How Does Shakespeare Create Sympathy In Macbeth

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Sympathy is a generous feeling, sometimes granted in the most surprising situations. Most commonly, sympathy is displayed towards those similar to us, either in one way or another. In The Tragedy of Macbeth, by William Shakespeare, Macbeth displays immoral and hideous behavior, yet still manages to evoke some feelings of sympathy and perhaps even congeniality rather than animosity from the readers. Perhaps it is because we travel along with him through his journey of rise and fall, perhaps it is because of our first impressions about him, and perhaps it is because we blame other characters for the decisions he makes. Although there is great evidence of horror and evil in his deeds, Macbeth isn’t always seen as the villain of his story. In the first act of the play, we observe a captain, wounded in battle and fighting for his last few breaths. Before dying, the captain wishes to speak to the king. His last words are about Macbeth. “For brave Macbeth—well he deserves that name” (1.2.18). In our first impression of Macbeth, he is seen as a brave and noble hero, fighting for the good of his country. Immediately, his character gains respect, and trust. First impressions matter most to the perception of an individual, and once someone has passed initial judgement about the nature of a person, it is very difficult to change their mind.…show more content…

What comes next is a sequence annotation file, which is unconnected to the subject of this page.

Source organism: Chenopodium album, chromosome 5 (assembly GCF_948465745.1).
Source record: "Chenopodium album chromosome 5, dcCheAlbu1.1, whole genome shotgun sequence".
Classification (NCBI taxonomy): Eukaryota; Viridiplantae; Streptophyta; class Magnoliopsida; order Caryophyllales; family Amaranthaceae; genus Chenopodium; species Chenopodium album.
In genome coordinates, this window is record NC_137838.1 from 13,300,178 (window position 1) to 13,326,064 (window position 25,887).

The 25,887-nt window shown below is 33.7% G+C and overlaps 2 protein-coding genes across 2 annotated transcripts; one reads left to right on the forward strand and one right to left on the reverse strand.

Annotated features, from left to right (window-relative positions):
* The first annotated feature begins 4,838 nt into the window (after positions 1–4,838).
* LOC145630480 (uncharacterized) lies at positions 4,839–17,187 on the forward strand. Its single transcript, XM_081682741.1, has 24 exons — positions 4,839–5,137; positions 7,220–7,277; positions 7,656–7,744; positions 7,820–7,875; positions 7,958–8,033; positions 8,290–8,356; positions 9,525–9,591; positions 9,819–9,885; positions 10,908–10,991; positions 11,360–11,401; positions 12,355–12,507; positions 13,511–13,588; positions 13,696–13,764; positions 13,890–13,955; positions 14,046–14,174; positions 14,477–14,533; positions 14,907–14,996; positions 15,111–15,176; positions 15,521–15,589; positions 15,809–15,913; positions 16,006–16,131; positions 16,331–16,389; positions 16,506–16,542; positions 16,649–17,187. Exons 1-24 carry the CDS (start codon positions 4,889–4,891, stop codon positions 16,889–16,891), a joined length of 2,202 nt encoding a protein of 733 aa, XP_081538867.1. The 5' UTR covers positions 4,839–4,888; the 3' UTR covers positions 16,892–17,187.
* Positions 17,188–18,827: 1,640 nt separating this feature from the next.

Although obviously dramatized, Macbeth’s desires are applicable to our daily lives. His strive for power is natural. All people wish to be respected and honored, and all people wish to feel control. Although horrifying and selfishly evil, Macbeth’s actions may be justifiable at their root. Every human experiences anger, greed, egotism and craving at some point, and because of this, we don’t perceive Macbeth as evil as he really is. We sympathize because we see our own struggles acted out in the tragic hero of this

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